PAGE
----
Memory has sustained us as Jews over thousands of years through a most challenging history. Our faith and our people are founded on the collective memory of ‘Matan Torah’ – the revelation at Sinai – and our shared experience over millennia from diaspora to diaspora. The Torah repeatedly exhorts us to ‘Remember’ (e.g. Exodus 20:8/11, Deuteronomy 5:15 and 25:17). Indeed, we are commanded always to ‘Remember the past days; understand the years of every generation…’ (Deuteronomy 32:7).
Rabbi Israel Baal Shem Tov taught his Chasidim that, spiritually, “Forgetfulness leads to a state of (permanent) exile while Remembrance is the secret of redemption…collective and individual”.
Much of life is typified by its pace of change which invariably takes us by surprise. Past memory is vital in providing us with guidance, context, and the wisdom of experience. This year, with the sudden advent of Covid-19, we are faced profoundly with the realisation that life can be fleeting and outside our ultimate control. Many of the certainties and comforts we have lived with for so many years and taken for granted are suddenly no longer pertinent.
This extends to many aspects of our lives. It includes important communal fixtures like the annual AJEX Cenotaph Parade, to recognise and honour Jewish military service to the Crown. This flagship Remembrance event – now in its 86th year – has had to adapt and will this year be shown as an online ceremony on Sunday 15th November at 2.30pm. It is noteworthy that this parade is not just about Remembrance itself, but also about appreciating and understanding the experience and sacrifice of previous generations.
When engaging with Soldiers suffering from PTSD in the aftermath of war, I have seen how vital it is not to gloss over past experience – however painful. It is fundamental to support people to remember even the most traumatic of life-events and then build rituals of memory in order to lay toxic demons and nightmares to rest. In this way, memory profoundly honours and supports both the living and the dead.
Certainly, people in professions that encounter death and loss every day – including caregivers, clergy, and medical practitioners, have long understood the importance of channelled and ritualised Remembrance – both collective and personal. It is an established therapeutic principle that is vital for healing (and learning) which enables us to reflect and Remember and not ignore or suppress. By this we can go on living our lives in meaningful ways that honour those who have gone before us and learn precious lessons from their accrued wisdom, deep experience and sacrifice. Moreover, it is indeed a truism that ‘Those who do not learn the lessons of history are destined to repeat them…’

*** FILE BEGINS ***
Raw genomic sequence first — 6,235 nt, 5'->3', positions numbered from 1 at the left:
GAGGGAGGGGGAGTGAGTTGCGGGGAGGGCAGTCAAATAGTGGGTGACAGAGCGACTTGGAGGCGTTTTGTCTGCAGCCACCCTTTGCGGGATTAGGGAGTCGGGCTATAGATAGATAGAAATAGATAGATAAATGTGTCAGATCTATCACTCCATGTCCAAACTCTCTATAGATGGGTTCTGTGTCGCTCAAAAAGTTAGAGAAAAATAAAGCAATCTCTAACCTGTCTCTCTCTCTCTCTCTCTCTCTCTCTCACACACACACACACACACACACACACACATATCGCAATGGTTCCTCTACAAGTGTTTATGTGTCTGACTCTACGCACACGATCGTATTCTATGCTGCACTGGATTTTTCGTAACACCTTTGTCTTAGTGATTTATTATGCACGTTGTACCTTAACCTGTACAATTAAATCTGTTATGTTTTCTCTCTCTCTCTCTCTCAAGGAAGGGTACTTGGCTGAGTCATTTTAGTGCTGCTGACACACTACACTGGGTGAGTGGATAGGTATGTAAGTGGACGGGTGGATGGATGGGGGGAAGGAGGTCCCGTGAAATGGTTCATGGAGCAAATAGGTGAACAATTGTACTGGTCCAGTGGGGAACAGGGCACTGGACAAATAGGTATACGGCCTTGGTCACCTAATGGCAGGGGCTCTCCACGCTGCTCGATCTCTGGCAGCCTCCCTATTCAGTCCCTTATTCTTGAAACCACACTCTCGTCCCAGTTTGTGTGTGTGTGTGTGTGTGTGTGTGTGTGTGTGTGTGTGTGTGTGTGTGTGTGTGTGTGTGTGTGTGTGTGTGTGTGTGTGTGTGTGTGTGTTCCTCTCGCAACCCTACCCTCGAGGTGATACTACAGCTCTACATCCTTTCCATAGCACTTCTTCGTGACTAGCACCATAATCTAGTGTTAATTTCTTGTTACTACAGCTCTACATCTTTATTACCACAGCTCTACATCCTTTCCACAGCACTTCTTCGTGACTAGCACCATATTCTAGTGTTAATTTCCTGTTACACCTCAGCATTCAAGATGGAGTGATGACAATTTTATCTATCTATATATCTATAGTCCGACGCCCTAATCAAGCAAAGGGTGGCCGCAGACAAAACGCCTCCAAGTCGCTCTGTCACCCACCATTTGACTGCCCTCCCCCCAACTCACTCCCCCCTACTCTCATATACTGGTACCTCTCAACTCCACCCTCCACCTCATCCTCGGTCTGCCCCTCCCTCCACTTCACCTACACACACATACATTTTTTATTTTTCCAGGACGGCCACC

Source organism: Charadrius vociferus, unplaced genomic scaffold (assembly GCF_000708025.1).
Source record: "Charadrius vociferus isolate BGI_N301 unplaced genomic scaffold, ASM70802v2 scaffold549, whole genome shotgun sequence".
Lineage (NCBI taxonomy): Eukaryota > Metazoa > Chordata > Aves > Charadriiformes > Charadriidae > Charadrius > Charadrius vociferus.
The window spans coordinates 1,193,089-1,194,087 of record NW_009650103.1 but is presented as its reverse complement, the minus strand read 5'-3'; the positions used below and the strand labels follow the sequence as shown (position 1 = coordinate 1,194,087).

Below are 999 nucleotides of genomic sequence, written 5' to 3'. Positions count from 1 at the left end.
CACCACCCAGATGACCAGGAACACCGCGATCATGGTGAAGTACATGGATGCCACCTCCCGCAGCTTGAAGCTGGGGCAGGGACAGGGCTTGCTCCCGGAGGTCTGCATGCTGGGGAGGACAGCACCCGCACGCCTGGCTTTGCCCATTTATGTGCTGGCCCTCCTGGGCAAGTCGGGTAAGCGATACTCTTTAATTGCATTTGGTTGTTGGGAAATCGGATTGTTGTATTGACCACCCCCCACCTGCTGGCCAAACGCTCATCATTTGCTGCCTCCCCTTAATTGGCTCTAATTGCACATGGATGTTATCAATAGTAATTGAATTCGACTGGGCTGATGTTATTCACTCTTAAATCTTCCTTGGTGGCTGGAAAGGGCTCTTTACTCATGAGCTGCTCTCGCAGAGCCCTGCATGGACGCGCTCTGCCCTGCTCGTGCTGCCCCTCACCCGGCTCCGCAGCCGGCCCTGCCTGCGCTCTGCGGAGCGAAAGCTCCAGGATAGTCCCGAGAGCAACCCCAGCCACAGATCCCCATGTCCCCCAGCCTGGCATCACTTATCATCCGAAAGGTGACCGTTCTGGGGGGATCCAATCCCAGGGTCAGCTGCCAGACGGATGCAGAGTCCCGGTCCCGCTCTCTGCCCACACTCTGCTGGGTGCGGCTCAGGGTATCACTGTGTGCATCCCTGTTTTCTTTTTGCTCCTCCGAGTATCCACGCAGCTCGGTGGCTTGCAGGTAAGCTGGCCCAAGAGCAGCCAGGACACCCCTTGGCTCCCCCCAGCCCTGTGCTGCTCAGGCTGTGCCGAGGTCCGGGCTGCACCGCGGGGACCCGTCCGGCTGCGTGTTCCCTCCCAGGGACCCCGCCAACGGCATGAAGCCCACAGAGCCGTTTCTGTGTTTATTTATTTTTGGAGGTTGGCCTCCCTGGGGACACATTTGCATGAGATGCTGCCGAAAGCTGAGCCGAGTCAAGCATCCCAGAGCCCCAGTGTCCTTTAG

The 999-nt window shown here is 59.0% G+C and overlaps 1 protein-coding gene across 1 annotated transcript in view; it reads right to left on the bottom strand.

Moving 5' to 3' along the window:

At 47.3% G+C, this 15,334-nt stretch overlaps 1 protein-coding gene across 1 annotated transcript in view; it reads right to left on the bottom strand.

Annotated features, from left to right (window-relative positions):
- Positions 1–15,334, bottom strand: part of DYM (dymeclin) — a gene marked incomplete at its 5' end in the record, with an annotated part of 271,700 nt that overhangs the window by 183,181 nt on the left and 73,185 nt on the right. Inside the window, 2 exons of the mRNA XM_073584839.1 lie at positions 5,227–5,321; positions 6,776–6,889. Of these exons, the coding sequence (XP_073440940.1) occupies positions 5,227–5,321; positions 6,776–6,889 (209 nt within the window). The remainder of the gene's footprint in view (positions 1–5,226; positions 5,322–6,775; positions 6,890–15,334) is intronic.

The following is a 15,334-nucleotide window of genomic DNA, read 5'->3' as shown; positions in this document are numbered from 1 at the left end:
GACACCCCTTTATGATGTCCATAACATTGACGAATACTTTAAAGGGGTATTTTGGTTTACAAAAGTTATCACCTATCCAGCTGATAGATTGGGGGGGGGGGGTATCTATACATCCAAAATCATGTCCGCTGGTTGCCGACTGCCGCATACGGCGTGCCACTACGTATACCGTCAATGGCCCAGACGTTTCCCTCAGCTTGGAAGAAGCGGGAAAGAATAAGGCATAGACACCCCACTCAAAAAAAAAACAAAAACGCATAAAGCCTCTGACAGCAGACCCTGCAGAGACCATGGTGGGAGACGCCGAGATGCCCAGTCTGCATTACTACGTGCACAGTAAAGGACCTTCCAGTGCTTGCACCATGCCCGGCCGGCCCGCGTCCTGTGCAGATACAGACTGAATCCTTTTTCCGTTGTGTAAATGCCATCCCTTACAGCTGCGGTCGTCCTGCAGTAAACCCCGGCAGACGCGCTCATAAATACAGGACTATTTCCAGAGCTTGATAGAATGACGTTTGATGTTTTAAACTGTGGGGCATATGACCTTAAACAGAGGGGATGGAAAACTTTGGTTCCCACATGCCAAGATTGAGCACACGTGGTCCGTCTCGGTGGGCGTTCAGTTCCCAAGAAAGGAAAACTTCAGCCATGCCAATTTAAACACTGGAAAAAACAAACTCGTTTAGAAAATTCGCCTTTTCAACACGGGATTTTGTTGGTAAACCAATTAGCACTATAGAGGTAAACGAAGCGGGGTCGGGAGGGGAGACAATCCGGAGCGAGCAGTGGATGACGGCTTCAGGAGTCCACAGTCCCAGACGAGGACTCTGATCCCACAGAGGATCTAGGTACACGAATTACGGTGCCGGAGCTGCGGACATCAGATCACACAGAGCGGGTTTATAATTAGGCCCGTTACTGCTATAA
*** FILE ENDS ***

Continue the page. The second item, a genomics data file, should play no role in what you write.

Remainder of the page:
In light of all of the above, we must remind ourselves that memory is precious, and Remembrance is not only a duty but a great privilege. When we do that, our gain is to reinforce the faith that no challenge is insurmountable or hopeless – whether crisis, war or even pandemic. For, over our long history, our predecessors and patriarchs faced all of the above (and more) yet survived and even flourished. So too, with Hashem’s help, will we.
Chanukah, which we will soon celebrate, is also profoundly an act of memory, commemorating the triumph of the Jewish Maccabees over Greek rulers (164 BCE). This is not just about the physical victory against mighty Greece but also the unlikely spiritual triumph of Jewish faith and values against Hellenism. Its sanctity derives from miraculous survival against all odds and predictions – and this is encapsulated in the miracle of the flask of oil. This is alluded to in an earlier biblical episode where Moses wonders; ‘If the bush is burning, why is it not consumed? (Exodus 3:2-3).
Remembering remarkable Jewish survival and the sacrifice of Servicemen and Women, can inspire us against the challenges we are faced with at this time. AJEX is built upon this foundational principle and is widely recognised both inside and outside our community as the voice of Jewish Veterans’ Remembrance. The current Armed Forces Jewish Community (AFJC), is the counterpart organisation – guarding the flame of continuing Jewish service. Together these two strands form a formidable association for the Remembrance of Jewish military and civic service in the UK.
I invite you on this AJEX Shabbat (14th November, 2020) to join us in saying our prayer of Remembrance. In light of what is continuing to unfold around the world, it is more important than ever to ensure we come together in Tefilah. The first AJEX parade took place to combat antisemitism and we can draw strength from the resilience of past generations and remember the courage and sacrifice of all who served.
May we always cherish memory – even as we recognise that it is only by looking back that we can, biSiyata deShmaya, truly see ourselves forward.
Join the AJEX Ceremony of Remembrance this Sunday 15th November at 2.30pm online: www.youtube.com/AJEX_JMA